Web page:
UCSF researchers uncover tainted decades-old studies on tooth decay

Researchers at UC San Francisco recently exposed a conflict of interest between the private sector and federal government on the effect of sugar on teeth.

The researchers found documents from the 1960s and '70s that showed a coordinated effort to cover up findings showing how reduced sugar consumption would prevent tooth decay.

The study, published Tuesday in the open-source scientific journal PLOS Medicine, used trade documents to reveal that the sugar industry worked closely with the federally funded National Institutes of Health to develop alternative approaches to focus on reducing sugar consumption, including researching a vaccine to prevent tooth decay.

An archive of 319 industry documents, uncovered in a public collection at the University of Illinois, showed a sugar-industry trade organization with 30 international members acknowledged as early as 1950 that sugar causes tooth decay.

But the organization subsequently adopted a strategy that identified different approaches to reducing tooth decay, according to the study, which was led by Dr. Cristin Kearns, a UCSF postdoctoral scholar who discovered the archives. Then, in 1969, the NIH decided that focusing on reducing sugar consumption was not a practical public health measure.

The trade organization and the NIH thus aligned their priorities to develop alternative research approaches. Seventy-eight percent of the trade organization's research priorities were then incorporated into a 1971 request for research proposals from scientists.

“What we found was that in this era … there were not strong safeguards on scientific conflicts of interest,” said Laura Schmidt, a co-author of the UCSF study and principal investigator on the UCSF-led SugarScience initiative.

The collaboration essentially steered the direction of science for over a decade, she said.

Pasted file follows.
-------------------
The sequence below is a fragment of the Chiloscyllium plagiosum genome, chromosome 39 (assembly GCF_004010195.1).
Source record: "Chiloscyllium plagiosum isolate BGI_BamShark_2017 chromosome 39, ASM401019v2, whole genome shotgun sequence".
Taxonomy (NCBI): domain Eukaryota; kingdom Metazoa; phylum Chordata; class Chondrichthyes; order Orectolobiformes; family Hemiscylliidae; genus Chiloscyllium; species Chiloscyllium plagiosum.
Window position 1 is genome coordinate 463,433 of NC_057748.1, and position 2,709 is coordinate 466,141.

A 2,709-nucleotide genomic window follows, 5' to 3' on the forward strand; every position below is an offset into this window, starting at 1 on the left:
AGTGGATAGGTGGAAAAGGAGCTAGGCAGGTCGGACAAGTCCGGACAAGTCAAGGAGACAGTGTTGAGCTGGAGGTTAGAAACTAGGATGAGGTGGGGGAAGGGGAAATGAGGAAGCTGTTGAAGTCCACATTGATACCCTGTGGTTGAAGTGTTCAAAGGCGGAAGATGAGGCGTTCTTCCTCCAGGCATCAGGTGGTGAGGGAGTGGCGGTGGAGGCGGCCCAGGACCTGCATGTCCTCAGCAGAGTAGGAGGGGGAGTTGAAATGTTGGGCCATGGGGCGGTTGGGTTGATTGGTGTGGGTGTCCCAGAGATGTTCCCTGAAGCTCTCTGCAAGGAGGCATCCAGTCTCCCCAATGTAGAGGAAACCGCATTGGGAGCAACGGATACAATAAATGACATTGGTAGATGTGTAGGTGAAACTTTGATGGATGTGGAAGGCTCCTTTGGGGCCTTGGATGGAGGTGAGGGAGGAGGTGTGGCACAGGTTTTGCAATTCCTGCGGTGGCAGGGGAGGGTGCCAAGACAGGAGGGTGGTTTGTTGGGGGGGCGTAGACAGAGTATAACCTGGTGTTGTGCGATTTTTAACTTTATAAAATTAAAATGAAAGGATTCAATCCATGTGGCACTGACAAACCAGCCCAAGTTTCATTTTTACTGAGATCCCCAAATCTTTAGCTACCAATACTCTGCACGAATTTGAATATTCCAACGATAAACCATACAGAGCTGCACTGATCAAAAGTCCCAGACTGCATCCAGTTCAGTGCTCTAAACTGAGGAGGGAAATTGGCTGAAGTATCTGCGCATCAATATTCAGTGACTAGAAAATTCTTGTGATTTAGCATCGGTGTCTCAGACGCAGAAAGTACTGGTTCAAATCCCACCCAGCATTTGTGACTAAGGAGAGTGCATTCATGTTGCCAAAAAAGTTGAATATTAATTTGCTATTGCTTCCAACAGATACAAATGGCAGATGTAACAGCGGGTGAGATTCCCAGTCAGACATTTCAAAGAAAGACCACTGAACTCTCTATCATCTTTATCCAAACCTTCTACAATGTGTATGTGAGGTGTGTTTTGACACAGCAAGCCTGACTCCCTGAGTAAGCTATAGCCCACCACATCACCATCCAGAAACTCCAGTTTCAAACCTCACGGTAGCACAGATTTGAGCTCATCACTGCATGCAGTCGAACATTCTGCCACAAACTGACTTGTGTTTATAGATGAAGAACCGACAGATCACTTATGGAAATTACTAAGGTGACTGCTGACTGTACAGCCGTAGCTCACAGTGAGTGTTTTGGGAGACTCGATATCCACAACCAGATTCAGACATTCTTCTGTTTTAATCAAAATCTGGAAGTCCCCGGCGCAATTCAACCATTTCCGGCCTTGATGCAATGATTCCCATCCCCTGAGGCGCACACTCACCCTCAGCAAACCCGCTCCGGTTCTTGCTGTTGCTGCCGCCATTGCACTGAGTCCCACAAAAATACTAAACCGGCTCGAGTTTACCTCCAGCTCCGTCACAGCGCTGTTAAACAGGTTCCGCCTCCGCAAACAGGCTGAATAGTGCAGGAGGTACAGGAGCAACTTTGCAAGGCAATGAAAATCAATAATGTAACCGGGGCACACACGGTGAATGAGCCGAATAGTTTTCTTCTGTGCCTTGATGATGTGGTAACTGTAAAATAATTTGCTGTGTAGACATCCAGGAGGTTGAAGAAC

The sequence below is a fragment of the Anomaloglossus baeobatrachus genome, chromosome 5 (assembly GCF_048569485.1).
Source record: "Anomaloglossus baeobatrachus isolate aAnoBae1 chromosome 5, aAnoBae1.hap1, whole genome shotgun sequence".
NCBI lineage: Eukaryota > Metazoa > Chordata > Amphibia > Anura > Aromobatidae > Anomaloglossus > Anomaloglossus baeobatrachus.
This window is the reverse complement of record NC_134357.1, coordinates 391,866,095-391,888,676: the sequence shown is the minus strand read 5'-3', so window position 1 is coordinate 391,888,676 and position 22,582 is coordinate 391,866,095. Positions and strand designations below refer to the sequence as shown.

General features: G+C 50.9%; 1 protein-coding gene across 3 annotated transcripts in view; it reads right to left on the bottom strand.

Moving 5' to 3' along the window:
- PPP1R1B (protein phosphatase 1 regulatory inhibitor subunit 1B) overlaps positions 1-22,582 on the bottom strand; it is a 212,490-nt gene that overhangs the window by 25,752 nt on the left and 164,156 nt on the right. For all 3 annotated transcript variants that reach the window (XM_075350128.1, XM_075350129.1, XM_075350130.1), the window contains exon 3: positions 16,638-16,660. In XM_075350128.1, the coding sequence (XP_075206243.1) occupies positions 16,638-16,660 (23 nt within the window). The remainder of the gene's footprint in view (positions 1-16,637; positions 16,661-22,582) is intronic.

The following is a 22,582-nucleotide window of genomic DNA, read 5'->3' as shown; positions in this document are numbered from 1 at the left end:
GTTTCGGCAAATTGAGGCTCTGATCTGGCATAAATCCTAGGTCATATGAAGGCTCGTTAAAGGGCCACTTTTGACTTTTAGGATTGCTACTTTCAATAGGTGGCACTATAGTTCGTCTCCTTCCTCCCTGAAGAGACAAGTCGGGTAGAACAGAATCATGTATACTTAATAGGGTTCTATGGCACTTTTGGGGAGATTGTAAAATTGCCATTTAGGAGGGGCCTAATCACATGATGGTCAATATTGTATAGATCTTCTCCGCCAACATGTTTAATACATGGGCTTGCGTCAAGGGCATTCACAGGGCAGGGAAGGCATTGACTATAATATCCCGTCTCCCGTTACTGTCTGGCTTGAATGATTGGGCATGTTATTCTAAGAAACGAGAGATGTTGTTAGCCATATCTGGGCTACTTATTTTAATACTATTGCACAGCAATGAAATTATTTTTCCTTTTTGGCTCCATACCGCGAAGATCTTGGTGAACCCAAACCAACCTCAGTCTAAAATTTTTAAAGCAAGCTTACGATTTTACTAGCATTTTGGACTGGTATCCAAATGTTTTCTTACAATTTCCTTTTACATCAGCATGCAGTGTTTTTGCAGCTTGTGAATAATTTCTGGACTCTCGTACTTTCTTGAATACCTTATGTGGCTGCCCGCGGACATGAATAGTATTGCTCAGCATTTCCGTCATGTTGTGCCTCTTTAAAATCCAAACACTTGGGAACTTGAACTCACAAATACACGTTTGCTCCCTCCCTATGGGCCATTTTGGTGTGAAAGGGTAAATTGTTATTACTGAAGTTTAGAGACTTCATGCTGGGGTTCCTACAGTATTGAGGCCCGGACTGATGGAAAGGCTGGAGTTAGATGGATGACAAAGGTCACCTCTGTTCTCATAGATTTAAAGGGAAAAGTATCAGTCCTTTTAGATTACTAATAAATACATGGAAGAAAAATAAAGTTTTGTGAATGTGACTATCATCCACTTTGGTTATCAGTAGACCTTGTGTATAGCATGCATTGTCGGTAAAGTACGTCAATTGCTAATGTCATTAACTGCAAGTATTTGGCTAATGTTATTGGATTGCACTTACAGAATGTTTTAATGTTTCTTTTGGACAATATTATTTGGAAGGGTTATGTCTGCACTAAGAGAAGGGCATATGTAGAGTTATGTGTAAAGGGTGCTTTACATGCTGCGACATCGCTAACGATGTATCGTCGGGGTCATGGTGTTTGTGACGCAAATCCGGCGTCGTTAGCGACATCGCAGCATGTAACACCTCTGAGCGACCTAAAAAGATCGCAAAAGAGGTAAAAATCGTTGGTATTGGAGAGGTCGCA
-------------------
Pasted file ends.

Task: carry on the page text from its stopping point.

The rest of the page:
“Somehow the [sugar] industry was able to influence [the] government,” Schmidt said.

The study came out the same day that three city supervisors introduced several pieces of legislation that would require health warnings on soda-related advertising in San Francisco, ban such ads on publicly funded property and prevent city funds from being spent on sugary beverages.

A tax on the sale of sugary beverages in The City was defeated in November's election after failing to garner two-thirds approval, although it did gain some 56 percent of votes.

Bay Area NewssodaSugarUC San Francisco

Just Posted

Cabernet sauvignon grapes sat in a container after being crushed at Smith-Madrone Winery in St. Helena. (Courtesy Smith-Madrone Winery)
San Francisco’s ‘Champagne problems’ — Wine industry suffers supply chain woes

‘Everywhere you turn, things that were easy are no longer easy’

Glasses behind the bar at LUNA in the Mission District on Friday, Oct. 15, 2021. Glassware is just one of the many things restaurants have had trouble keeping in stock as supply chain problems ripple outward. (Kevin N. Hume/The Examiner)
SF restaurants face product shortages and skyrocketing costs

‘The supply chain crisis has impacted us in almost every way imaginable’

A Giants fans hangs his head in disbelief after the Dodgers won the NLDS in a controversial finish to a tight Game 5. (Chris Victorio/Special to The Examiner)
Giants dream season ends at the hands of the Dodgers, 2-1

A masterful game comes down to the bottom of the ninth, and San Francisco came up short

<strong>Workers with Urban Alchemy and the Downtown Streets Team clean at Seventh and Market streets on Oct. 12. <ins>(Kevin N. Hume/The Examiner)</ins> </strong>
Why is it so hard to keep San Francisco’s streets clean?

Some blame bureaucracy, others say it’s the residents’ fault

Speaker of the House Nancy Pelosi — seen in Washington, D.C., on Tuesday — touted Congressional Democrats’ infrastructure bill in San Francisco on Thursday. (Stefani Reynolds/The New York Times)
Pelosi touts infrastructure bill as it nears finish line

Climate change, social safety net among major priorities of Democrats’ 10-year funding measure

Most Read